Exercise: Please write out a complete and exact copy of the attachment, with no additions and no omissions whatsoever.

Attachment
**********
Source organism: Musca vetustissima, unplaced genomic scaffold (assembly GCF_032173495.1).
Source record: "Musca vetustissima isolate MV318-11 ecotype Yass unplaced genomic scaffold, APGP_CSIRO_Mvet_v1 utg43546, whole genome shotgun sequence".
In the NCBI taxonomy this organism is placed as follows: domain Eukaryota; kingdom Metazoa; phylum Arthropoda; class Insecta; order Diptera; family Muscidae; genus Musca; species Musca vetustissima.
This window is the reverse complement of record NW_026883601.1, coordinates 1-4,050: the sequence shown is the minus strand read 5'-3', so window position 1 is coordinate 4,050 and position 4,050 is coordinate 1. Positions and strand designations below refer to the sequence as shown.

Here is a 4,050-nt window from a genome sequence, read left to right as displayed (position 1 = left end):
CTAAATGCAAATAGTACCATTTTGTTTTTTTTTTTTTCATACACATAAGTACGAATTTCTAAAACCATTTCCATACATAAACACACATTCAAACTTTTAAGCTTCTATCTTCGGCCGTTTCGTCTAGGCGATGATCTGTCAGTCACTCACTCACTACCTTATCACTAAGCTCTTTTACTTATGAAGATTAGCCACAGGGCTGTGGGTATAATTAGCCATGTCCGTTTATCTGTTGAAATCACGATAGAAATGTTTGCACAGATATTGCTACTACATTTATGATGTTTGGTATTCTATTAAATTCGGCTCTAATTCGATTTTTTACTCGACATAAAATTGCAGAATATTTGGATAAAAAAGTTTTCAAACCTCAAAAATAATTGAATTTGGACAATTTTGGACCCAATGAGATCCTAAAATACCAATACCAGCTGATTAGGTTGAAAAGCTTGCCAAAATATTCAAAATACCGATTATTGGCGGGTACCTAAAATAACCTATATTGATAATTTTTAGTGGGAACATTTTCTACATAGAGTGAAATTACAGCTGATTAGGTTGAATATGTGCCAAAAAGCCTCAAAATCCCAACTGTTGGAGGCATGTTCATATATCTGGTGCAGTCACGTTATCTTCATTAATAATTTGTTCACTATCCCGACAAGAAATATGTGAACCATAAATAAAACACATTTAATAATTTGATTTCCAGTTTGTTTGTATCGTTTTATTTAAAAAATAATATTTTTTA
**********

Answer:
Source organism: Musca vetustissima, unplaced genomic scaffold (assembly GCF_032173495.1).
Source record: "Musca vetustissima isolate MV318-11 ecotype Yass unplaced genomic scaffold, APGP_CSIRO_Mvet_v1 utg43546, whole genome shotgun sequence".
In the NCBI taxonomy this organism is placed as follows: domain Eukaryota; kingdom Metazoa; phylum Arthropoda; class Insecta; order Diptera; family Muscidae; genus Musca; species Musca vetustissima.
This window is the reverse complement of record NW_026883601.1, coordinates 1-4,050: the sequence shown is the minus strand read 5'-3', so window position 1 is coordinate 4,050 and position 4,050 is coordinate 1. Positions and strand designations below refer to the sequence as shown.

Here is a 4,050-nt window from a genome sequence, read left to right as displayed (position 1 = left end):
CTAAATGCAAATAGTACCATTTTGTTTTTTTTTTTTTCATACACATAAGTACGAATTTCTAAAACCATTTCCATACATAAACACACATTCAAACTTTTAAGCTTCTATCTTCGGCCGTTTCGTCTAGGCGATGATCTGTCAGTCACTCACTCACTACCTTATCACTAAGCTCTTTTACTTATGAAGATTAGCCACAGGGCTGTGGGTATAATTAGCCATGTCCGTTTATCTGTTGAAATCACGATAGAAATGTTTGCACAGATATTGCTACTACATTTATGATGTTTGGTATTCTATTAAATTCGGCTCTAATTCGATTTTTTACTCGACATAAAATTGCAGAATATTTGGATAAAAAAGTTTTCAAACCTCAAAAATAATTGAATTTGGACAATTTTGGACCCAATGAGATCCTAAAATACCAATACCAGCTGATTAGGTTGAAAAGCTTGCCAAAATATTCAAAATACCGATTATTGGCGGGTACCTAAAATAACCTATATTGATAATTTTTAGTGGGAACATTTTCTACATAGAGTGAAATTACAGCTGATTAGGTTGAATATGTGCCAAAAAGCCTCAAAATCCCAACTGTTGGAGGCATGTTCATATATCTGGTGCAGTCACGTTATCTTCATTAATAATTTGTTCACTATCCCGACAAGAAATATGTGAACCATAAATAAAACACATTTAATAATTTGATTTCCAGTTTGTTTGTATCGTTTTATTTAAAAAATAATATTTTTTA